A life goals perspective on the information behaviour of elderly adults
Zinaida Manžuch and Elena Maceviciute.
Introduction. The paper offers a Socioemotional Selectivity Theory (SST) perspective on the information behaviour of the elderly. It goes beyond biological aging and could usefully explain motives, preferences, influential factors in their information behaviour.
Method. A thematic meta-analysis was performed to study the research on the information behaviour of the elderly adults published over the last decade (2010-2019).
Analysis. The analysis is focused on manifestations of emotional regulation aimed at information behaviour (needs and motives, information seeking and use) of the elderly.
Results. In everyday life situations the elderly prioritise emotional regulation goals, which are the main drive of information activities. Social networks, a safe and familiar environment, and positive emotional experience are influential factors shaping the needs, motivation and ways the elderly seek for and use information. Emotional regulation goals may also limit information seeking and cause distortions in making sense of information.
Conclusions. Differently from other approaches to information behaviour of the elderly, SST does not limit the study to biological aspects of aging and offers rich explanations of social and psychological aspects of their lives. It can be complementary to other approaches and provide an explanatory aspect to many descriptive studies, e.g., explain the extensive use for social networks for information seeking, avoidance of certain information activities, or reluctance to learn new internet search skills.
The information behaviour of elderly people is a visible theme in social sciences with abundant and rich research data. Various aspects of information needs, seeking and use, including health information, information and communication technology (ICT) adoption, migration and social exclusion were analysed. The research has been developed in health, gerontology, computer science and information systems, sociology, information science and other related fields. Yet, often the elderly adults are approached from the perspectives of the declining abilities or social/digital exclusion and the need for compensation or care. This is reflected in purely age-based typologies associated with different ability levels as third or fourth age (Asla and Williamson, 2015), 'young old', 'older old' and 'the oldest old' (Enwald et al., 2017, etc.). Other research (e.g., Niemelä et al., 2012) takes richer everyday lifestyles perspectives but focuses on the observable information practices without connecting them to the transformations taking place with aging.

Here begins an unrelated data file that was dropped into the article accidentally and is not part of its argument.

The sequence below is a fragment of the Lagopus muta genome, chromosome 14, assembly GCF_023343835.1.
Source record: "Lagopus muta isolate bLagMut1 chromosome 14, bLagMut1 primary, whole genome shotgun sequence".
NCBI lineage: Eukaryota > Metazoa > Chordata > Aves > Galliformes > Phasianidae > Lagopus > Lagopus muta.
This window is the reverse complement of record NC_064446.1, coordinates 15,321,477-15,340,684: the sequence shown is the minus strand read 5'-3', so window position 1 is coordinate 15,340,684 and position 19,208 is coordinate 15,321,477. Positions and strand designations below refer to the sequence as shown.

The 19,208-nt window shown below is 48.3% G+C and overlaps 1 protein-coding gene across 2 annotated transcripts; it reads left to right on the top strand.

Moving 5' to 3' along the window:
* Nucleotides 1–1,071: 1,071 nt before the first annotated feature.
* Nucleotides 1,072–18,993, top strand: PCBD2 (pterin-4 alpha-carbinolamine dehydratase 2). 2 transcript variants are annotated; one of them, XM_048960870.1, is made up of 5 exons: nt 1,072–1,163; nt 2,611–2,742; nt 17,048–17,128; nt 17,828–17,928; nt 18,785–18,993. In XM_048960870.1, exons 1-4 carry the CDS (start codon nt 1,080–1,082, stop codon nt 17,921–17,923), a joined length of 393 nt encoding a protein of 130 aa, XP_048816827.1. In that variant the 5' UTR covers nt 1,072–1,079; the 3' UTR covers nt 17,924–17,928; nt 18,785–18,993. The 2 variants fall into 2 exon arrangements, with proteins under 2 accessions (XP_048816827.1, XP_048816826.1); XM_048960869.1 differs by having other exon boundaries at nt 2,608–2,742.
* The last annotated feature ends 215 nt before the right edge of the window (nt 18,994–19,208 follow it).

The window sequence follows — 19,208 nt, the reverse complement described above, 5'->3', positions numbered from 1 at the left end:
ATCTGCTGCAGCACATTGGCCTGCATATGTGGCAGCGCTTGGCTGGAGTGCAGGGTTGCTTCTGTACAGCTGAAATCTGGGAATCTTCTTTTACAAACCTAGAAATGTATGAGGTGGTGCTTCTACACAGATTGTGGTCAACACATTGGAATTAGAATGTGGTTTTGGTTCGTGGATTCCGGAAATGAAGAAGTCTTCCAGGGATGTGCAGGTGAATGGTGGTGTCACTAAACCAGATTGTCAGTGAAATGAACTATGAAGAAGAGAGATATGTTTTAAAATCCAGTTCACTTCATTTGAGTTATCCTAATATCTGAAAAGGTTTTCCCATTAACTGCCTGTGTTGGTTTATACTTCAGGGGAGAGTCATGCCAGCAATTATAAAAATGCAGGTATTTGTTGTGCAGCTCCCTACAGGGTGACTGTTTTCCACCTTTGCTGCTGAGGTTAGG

In this paper we offer a theoretical perspective that goes beyond traditional approaches to aging and considers changes in life goals usefully explaining information behaviour of the elderly. We aim to analyse how emotional regulation life goals of the elderly and strategies chosen to pursue them shape components of information behaviour. The research questions we have asked are:
- How does emotional regulation goal manifest in information behaviour of the elderly people?
- What are the opportunities and obstacles brought by emotional regulation to information activities of the elderly people?
- What are the benefits of using SST in information behaviour research?
For this purpose, we perform a meta-analysis of research on the information behaviour of the elderly adults published in 2010-2019. The information behaviour research is approached from the perspective of Socioemotional Selectivity Theory (SST) (Carstensen et al., 2003). The theory studies social, emotional and cognitive changes in behaviour that depend on individual perceptions of life-time available in future.
So far, we have identified only one study by Yang (2019) applying SST for analysing health information behaviour of elderly persons. This study focused on the connection between health information literacy and intention to share health rumours in the elderly adults. We apply this approach to explore the potential of SST in helping to understand diverse information behaviour of the elderly.
Theoretical framework and methods